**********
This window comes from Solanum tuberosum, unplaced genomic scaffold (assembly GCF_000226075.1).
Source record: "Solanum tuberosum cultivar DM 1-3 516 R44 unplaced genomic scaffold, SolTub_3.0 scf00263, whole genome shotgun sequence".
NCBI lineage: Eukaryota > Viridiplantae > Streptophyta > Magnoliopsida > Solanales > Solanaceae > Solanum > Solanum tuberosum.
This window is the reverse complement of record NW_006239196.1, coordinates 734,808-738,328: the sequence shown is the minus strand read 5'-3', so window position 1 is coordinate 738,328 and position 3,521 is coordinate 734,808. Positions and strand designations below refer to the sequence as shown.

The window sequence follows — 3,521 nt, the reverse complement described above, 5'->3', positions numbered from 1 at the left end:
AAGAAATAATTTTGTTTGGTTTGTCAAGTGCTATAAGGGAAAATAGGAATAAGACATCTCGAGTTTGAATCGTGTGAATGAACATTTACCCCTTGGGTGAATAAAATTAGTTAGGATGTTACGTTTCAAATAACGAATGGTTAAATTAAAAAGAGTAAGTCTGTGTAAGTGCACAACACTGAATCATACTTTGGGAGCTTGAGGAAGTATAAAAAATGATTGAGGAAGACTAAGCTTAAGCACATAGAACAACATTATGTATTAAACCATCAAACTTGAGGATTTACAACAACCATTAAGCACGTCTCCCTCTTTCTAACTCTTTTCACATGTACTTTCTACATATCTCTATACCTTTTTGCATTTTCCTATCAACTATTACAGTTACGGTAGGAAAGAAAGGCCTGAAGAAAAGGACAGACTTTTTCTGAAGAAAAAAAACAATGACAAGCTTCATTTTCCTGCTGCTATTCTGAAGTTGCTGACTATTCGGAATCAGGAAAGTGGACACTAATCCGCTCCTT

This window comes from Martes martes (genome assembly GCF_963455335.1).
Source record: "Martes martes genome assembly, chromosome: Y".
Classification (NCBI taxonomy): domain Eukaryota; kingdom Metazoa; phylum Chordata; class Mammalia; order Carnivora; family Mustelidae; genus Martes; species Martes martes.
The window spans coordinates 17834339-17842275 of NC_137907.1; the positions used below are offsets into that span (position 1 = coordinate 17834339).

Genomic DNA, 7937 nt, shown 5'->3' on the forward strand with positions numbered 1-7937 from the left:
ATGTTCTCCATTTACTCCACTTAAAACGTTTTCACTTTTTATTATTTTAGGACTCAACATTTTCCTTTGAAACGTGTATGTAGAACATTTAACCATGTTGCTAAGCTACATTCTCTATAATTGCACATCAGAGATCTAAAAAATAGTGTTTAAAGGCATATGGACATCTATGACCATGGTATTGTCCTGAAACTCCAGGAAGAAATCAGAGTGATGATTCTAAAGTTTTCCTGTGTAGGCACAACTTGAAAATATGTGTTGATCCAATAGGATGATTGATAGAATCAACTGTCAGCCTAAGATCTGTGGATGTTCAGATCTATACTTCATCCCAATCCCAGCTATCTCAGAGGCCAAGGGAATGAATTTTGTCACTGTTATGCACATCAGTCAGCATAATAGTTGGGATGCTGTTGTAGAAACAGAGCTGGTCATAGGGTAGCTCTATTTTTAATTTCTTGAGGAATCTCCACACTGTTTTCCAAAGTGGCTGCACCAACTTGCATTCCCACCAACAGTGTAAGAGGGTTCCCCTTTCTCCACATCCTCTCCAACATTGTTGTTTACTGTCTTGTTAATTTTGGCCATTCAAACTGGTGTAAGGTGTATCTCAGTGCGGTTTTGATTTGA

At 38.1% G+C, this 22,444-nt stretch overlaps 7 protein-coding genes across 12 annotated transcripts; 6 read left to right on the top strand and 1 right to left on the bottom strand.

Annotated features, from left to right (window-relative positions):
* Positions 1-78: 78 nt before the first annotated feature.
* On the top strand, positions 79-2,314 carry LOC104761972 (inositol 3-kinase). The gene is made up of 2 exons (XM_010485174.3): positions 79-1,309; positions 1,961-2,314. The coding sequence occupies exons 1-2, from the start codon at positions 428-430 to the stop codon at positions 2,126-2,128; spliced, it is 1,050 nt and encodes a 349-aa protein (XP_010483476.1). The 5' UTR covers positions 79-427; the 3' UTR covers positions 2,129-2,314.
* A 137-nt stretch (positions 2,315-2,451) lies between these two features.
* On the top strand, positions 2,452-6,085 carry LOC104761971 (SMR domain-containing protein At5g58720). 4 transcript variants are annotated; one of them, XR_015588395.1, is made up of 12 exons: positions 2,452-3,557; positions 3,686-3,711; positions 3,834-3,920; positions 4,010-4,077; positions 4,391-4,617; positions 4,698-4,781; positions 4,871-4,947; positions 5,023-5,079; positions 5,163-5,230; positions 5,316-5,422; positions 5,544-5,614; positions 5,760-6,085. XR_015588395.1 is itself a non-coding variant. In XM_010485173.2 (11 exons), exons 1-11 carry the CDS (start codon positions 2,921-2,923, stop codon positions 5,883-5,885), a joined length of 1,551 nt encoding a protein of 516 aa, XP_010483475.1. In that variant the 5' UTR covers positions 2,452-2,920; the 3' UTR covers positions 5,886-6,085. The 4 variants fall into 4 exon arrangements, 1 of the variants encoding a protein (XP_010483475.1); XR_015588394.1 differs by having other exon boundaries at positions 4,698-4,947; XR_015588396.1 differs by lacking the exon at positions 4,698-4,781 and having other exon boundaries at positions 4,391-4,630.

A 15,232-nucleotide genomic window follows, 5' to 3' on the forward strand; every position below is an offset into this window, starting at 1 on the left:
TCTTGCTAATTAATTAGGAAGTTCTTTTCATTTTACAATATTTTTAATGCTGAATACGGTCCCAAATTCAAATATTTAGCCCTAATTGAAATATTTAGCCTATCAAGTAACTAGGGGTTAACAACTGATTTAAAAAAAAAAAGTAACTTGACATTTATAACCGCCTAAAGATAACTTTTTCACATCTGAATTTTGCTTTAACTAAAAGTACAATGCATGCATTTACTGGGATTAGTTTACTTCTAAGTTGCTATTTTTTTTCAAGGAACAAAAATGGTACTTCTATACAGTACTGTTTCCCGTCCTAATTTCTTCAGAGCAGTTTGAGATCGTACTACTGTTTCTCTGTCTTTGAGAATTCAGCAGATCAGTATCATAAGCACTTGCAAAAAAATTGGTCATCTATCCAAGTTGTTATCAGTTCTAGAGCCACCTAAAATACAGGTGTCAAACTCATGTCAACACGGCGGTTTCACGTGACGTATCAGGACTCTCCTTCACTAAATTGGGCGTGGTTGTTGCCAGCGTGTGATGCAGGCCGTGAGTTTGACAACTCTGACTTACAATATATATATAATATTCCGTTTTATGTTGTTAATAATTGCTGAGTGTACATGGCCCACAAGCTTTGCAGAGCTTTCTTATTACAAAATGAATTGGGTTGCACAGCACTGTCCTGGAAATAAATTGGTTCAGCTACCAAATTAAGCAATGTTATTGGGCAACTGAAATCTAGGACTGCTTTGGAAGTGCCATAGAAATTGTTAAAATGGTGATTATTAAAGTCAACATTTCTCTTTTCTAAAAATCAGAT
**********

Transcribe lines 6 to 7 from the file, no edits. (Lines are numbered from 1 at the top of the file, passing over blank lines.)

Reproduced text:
AAGAAATAATTTTGTTTGGTTTGTCAAGTGCTATAAGGGAAAATAGGAATAAGACATCTCGAGTTTGAATCGTGTGAATGAACATTTACCCCTTGGGTGAATAAAATTAGTTAGGATGTTACGTTTCAAATAACGAATGGTTAAATTAAAAAGAGTAAGTCTGTGTAAGTGCACAACACTGAATCATACTTTGGGAGCTTGAGGAAGTATAAAAAATGATTGAGGAAGACTAAGCTTAAGCACATAGAACAACATTATGTATTAAACCATCAAACTTGAGGATTTACAACAACCATTAAGCACGTCTCCCTCTTTCTAACTCTTTTCACATGTACTTTCTACATATCTCTATACCTTTTTGCATTTTCCTATCAACTATTACAGTTACGGTAGGAAAGAAAGGCCTGAAGAAAAGGACAGACTTTTTCTGAAGAAAAAAAACAATGACAAGCTTCATTTTCCTGCTGCTATTCTGAAGTTGCTGACTATTCGGAATCAGGAAAGTGGACACTAATCCGCTCCTT

This window comes from Martes martes (genome assembly GCF_963455335.1).